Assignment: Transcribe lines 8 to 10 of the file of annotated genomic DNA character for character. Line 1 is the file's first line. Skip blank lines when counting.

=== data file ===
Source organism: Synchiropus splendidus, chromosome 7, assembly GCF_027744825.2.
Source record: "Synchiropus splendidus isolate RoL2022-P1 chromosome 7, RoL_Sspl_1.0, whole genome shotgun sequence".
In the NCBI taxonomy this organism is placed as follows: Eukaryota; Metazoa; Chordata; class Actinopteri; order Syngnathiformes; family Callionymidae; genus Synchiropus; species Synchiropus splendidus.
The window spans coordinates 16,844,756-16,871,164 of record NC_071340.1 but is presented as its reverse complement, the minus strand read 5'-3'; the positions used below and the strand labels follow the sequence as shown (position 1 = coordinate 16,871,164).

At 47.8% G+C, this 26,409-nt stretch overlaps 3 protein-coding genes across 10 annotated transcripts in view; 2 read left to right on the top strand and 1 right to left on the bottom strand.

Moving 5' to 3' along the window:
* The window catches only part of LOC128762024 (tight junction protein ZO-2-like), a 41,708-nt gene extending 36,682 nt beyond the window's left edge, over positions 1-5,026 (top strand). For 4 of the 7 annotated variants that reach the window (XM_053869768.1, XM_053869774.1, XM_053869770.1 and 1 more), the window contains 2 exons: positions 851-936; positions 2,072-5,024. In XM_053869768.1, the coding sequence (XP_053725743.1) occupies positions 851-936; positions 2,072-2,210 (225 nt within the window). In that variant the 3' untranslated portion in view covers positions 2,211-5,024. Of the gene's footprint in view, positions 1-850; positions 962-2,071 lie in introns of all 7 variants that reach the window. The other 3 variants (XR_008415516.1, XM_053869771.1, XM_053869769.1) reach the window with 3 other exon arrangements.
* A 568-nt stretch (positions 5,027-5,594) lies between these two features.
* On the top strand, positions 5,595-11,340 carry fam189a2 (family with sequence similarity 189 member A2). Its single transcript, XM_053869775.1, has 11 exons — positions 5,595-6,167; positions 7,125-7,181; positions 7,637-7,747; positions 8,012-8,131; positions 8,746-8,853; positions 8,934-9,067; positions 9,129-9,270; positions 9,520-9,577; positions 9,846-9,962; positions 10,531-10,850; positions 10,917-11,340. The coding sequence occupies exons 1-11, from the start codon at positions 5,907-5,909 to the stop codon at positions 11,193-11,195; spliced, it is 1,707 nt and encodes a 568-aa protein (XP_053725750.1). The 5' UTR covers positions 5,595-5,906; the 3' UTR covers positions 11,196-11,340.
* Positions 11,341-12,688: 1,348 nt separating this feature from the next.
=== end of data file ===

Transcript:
* A 568-nt stretch (positions 5,027-5,594) lies between these two features.
* On the top strand, positions 5,595-11,340 carry fam189a2 (family with sequence similarity 189 member A2). Its single transcript, XM_053869775.1, has 11 exons — positions 5,595-6,167; positions 7,125-7,181; positions 7,637-7,747; positions 8,012-8,131; positions 8,746-8,853; positions 8,934-9,067; positions 9,129-9,270; positions 9,520-9,577; positions 9,846-9,962; positions 10,531-10,850; positions 10,917-11,340. The coding sequence occupies exons 1-11, from the start codon at positions 5,907-5,909 to the stop codon at positions 11,193-11,195; spliced, it is 1,707 nt and encodes a 568-aa protein (XP_053725750.1). The 5' UTR covers positions 5,595-5,906; the 3' UTR covers positions 11,196-11,340.
* Positions 11,341-12,688: 1,348 nt separating this feature from the next.